When comparing the step counter on the TicWatch Pro 4G/LTE with my Fitbit I was shocked to see how consistently close it was. So much so, that I stopped comparing them and just started using the TicWatch instead.
In the end, my only real complaint with the user experience came from the buttons. Don’t get me wrong, the buttons work great and have a satisfying click, but there are only two and no scroll wheel.
Having a crown with a scroll wheel and two customizable buttons is one of the best things about the current generation of Wear OS watches. Without having these the experience is still good, but it just comes up a little short.
The accompanying Mobvoi app for the watch isn’t exactly necessary, but it is well worth grabbing if you want to track your fitness. It’s much easier to view on the phone than the watch itself and, while the design heavily mimics the “rings” from the Apple Watch, I’m totally okay with that. It looks good and it works, so copy away Mobvoi.
One of my favorite stats to check is the 24-hour heart rate monitor. It’s so interesting to get an overview of your day and see what got your heart rate up. Don’t be concerned with the gaps in my screenshot though, most likely this is from me wearing the watch a little loose. I prefer a little wiggle room when I wear a watch.
The TicWatch Pro 4G/LTE runs the aging Snapdragon 2100 processor. I know that’s going to be a letdown for a lot of you and I was concerned as well. However, on the plus side, it does have 1GB of RAM, which in my opinion, makes more of a difference with Wear OS than the newer processor.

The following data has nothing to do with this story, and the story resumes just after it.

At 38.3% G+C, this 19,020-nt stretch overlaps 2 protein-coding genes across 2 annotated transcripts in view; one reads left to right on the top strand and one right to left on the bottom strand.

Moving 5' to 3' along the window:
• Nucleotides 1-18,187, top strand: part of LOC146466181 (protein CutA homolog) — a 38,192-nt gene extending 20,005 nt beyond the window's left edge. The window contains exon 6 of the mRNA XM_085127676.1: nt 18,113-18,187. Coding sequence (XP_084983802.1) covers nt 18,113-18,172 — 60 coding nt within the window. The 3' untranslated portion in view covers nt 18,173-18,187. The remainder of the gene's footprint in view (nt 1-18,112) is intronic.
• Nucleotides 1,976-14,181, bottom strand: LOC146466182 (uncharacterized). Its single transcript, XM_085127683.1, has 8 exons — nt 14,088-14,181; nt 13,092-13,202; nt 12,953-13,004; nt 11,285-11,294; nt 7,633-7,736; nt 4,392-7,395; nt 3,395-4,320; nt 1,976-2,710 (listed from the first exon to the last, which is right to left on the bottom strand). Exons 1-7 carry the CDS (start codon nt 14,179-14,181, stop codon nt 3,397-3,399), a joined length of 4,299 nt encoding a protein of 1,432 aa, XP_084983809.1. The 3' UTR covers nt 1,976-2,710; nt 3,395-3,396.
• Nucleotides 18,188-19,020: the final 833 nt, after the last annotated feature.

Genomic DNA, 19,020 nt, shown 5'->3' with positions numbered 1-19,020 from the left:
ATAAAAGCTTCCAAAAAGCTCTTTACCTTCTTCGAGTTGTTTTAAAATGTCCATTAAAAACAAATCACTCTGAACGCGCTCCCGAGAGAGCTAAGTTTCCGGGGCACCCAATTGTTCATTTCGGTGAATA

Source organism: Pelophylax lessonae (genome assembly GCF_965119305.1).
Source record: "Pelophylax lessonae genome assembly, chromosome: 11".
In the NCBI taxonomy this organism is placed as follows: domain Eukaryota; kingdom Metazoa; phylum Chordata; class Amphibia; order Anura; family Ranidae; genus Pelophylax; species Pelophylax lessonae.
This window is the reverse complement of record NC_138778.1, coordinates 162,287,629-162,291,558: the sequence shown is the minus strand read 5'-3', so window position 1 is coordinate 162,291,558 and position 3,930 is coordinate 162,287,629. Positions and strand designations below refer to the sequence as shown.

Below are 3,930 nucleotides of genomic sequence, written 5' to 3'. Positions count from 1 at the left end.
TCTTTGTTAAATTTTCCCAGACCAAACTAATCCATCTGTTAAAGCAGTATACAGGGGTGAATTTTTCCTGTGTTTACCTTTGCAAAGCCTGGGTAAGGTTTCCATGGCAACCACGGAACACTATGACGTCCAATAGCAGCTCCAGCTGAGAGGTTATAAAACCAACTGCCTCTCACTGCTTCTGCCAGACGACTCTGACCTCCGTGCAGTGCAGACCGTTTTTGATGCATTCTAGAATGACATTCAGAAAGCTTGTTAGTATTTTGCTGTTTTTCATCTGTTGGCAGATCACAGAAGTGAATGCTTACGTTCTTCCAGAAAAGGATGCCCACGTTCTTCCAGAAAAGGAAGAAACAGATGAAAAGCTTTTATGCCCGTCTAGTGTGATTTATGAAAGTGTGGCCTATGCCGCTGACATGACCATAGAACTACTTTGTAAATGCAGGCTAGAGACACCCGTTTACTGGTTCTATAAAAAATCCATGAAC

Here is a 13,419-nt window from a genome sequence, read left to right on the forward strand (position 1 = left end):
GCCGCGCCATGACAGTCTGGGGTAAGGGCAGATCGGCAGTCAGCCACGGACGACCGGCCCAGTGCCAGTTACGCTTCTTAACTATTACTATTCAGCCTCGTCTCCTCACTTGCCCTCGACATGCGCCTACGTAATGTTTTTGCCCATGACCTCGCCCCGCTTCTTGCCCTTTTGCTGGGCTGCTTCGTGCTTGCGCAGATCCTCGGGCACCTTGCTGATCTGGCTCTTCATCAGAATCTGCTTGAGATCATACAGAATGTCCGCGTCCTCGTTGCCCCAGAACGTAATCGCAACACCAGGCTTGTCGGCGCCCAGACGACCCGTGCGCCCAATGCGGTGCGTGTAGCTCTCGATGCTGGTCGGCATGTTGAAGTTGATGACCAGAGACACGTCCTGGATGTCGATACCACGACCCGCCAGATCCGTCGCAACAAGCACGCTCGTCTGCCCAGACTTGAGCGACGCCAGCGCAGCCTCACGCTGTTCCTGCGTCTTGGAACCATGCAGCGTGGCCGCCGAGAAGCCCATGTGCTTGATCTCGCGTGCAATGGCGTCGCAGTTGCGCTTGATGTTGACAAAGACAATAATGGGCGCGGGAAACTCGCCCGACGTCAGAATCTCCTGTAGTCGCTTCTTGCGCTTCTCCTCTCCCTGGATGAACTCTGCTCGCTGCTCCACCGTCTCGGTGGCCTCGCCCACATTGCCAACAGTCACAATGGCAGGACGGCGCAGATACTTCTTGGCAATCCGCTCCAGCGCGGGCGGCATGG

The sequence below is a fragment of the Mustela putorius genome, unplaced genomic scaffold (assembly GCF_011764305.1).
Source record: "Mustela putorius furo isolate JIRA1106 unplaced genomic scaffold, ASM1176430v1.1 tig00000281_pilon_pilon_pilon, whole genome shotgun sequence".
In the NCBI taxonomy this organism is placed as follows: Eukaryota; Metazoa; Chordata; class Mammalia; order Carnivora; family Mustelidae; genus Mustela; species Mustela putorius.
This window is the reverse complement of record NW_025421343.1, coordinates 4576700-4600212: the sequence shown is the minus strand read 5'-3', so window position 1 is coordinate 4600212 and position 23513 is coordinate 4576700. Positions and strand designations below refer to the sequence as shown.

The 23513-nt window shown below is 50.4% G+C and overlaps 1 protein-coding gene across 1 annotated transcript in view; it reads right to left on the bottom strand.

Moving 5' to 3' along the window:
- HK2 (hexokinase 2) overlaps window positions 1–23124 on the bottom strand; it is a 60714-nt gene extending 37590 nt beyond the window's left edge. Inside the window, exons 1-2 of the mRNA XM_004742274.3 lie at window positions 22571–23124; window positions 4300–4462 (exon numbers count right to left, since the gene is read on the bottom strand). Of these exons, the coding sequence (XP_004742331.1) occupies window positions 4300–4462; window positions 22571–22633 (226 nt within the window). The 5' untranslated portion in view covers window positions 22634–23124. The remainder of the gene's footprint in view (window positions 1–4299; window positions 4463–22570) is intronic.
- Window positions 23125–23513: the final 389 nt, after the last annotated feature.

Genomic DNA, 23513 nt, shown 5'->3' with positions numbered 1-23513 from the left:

Wear OS seemed to stutter much less with this extra RAM and felt downright smooth most of the time. It may not be packing the latest and greatest processor, but at least you won’t feel like you’re using last-gen hardware while wearing the TicWatch Pro 4G/LTE.
The dual-layer display on the TicWatch Pro 4G/LTE may make for great marketing with its claim of up to 30 days battery life, but most users will never see that. You can squeak out nearly two full days if you want to use the secondary LCD display when you’re not looking at the screen though.
As I mentioned above, I’m a spoiled smartwatch user and I choose to use the always-on display. With the AOD, 24-hour heart rate monitoring, WiFi, NFC, and location-enabled I was able to get nearly two days of battery life — pretty darn good.
Even though it’s possible to get two days without charging, over the years I’ve become accustomed to charging my watch nightly. Nevertheless, it is satisfying to see the watch with 50% or more battery life each night when placing on the charger.
I have to note that I did not test the watch on Verizon with the cellular radio enabled because I am not a Verizon customer. I also find cellular connectivity to be pretty useless on a smartwatch and a huge battery drain. In general, I would much rather use a smartwatch with Bluetooth exclusively and enjoy more battery life.
There are a lot of choices when looking to buy a Wear OS smartwatch these days. In my opinion, the TicWatch Pro 4G/LTE is one of the top contenders if you want or need cellular connectivity in your smartwatch. It might be lacking the latest generation processor but you won’t feel like that when you’re using it thanks to the 1GB of RAM.
It also makes up for some weaknesses with Wear OS, with a superior fitness app over Google Fit, and a way to cheat the battery life woes if you don’t mind giving up some smart features.